A team from the Schaffer-Nishimura Lab at Cornell University has stepped up their neuroscience and behaviour research with mouseVRheadset — a teeny VR headset. For mice.
How does it work?
A Raspberry Pi 4 runs the Godot video game engine inside the headset, and the mice view the output through a dual-SPI display. Researchers created virtual scenes in Godot to test the ability of mice in various scenarios, such as avoiding VR cliffs and reacting to looming objects of various sizes coming towards them at different speeds.
Two circular display eyepieces, each covered with a Fresnel lens to provide a wide field of view, are mounted onto the Raspberry Pi. I Googled “Fresnel lens” for you and turns out it’s actually an interesting story. French physicist Augustin-Jean Fresnel developed the composite compact lens for use in lighthouses and it became known as “the invention that saved a million ships”. It’s these Fresnel lenses which create a fully immersive experience for the mice.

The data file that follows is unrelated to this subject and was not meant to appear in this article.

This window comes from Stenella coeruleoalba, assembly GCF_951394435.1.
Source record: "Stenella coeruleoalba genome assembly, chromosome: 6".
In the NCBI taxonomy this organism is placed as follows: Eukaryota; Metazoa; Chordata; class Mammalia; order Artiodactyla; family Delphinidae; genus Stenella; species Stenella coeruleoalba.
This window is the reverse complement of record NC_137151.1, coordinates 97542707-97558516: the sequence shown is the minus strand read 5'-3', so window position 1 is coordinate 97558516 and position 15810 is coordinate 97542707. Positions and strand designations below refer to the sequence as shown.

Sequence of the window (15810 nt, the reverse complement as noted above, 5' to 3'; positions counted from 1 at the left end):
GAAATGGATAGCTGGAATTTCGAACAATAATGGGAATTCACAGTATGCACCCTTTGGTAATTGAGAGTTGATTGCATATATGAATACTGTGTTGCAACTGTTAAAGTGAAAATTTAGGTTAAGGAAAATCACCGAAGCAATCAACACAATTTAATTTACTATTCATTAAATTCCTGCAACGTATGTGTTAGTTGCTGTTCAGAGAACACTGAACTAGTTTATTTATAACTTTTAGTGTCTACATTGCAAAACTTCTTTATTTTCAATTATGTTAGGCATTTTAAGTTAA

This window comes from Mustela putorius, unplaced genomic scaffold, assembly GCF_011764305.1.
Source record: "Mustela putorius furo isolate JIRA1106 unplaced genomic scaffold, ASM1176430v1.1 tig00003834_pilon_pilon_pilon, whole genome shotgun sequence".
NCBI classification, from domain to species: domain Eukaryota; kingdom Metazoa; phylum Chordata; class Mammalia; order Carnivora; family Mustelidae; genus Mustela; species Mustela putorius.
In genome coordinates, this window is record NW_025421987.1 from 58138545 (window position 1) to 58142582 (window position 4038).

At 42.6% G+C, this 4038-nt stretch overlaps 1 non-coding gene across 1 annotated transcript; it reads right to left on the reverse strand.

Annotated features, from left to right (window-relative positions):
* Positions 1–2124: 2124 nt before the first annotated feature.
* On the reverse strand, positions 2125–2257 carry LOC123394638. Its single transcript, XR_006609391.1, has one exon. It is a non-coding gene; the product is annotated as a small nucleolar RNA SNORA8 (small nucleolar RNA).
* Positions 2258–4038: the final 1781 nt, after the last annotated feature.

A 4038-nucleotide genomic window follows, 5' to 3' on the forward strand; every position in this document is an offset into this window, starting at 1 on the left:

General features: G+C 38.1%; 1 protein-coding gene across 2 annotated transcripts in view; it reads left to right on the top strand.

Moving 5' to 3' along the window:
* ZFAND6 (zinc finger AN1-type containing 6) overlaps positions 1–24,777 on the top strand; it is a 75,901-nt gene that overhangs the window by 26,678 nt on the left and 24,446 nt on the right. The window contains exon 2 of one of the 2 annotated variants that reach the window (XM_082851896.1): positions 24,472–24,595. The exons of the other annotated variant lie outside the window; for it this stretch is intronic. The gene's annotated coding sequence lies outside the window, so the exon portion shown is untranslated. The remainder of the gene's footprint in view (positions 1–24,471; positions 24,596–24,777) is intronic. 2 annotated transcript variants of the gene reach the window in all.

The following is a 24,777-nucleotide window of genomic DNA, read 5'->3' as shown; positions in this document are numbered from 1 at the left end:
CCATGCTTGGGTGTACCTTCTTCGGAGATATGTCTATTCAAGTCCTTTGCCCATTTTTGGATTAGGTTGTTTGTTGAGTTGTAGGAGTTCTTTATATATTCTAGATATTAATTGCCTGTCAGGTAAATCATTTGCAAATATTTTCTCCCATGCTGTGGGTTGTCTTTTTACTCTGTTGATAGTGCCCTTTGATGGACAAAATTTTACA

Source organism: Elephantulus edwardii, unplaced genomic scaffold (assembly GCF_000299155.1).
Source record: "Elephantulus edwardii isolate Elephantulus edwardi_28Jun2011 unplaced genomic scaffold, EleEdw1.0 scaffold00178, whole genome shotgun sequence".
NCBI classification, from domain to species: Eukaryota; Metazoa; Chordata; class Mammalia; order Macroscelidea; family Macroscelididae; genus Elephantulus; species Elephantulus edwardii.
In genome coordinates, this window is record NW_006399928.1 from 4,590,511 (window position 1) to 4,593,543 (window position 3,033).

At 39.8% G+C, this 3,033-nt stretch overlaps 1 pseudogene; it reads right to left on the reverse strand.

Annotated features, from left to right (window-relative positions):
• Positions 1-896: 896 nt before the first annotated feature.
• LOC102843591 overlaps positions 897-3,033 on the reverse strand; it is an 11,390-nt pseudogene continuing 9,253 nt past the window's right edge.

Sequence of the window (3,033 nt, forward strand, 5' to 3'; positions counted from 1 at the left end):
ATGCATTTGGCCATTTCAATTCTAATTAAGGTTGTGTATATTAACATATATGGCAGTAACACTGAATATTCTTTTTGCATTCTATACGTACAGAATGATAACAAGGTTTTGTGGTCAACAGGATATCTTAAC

A custom 3D-printed case houses all the hardware, with additional pieces designed to angle the eye displays inwards to better fit a mouse-sized field of view.
Navigating virtual worlds
The mice are on a mini treadmill while they use the VR headset. Their movement on the treadmill controls their navigation of the virtual worlds they experience inside Godot. Optical sensors working with an Arduino Due microcontroller measure treadmill motion; the Arduino sends the motion data to the Raspberry Pi, then the Godot game engine alters the VR scene according to the detected mouse movements.
Help the research team
The research team invites bug and issue reports, and you can also start a discussion if you have ideas as to how they can improve this work in progress. If you’d like to deep-dive into the construction of the headset, the treadmill, or the software behind this project, check out the research team’s GitHub.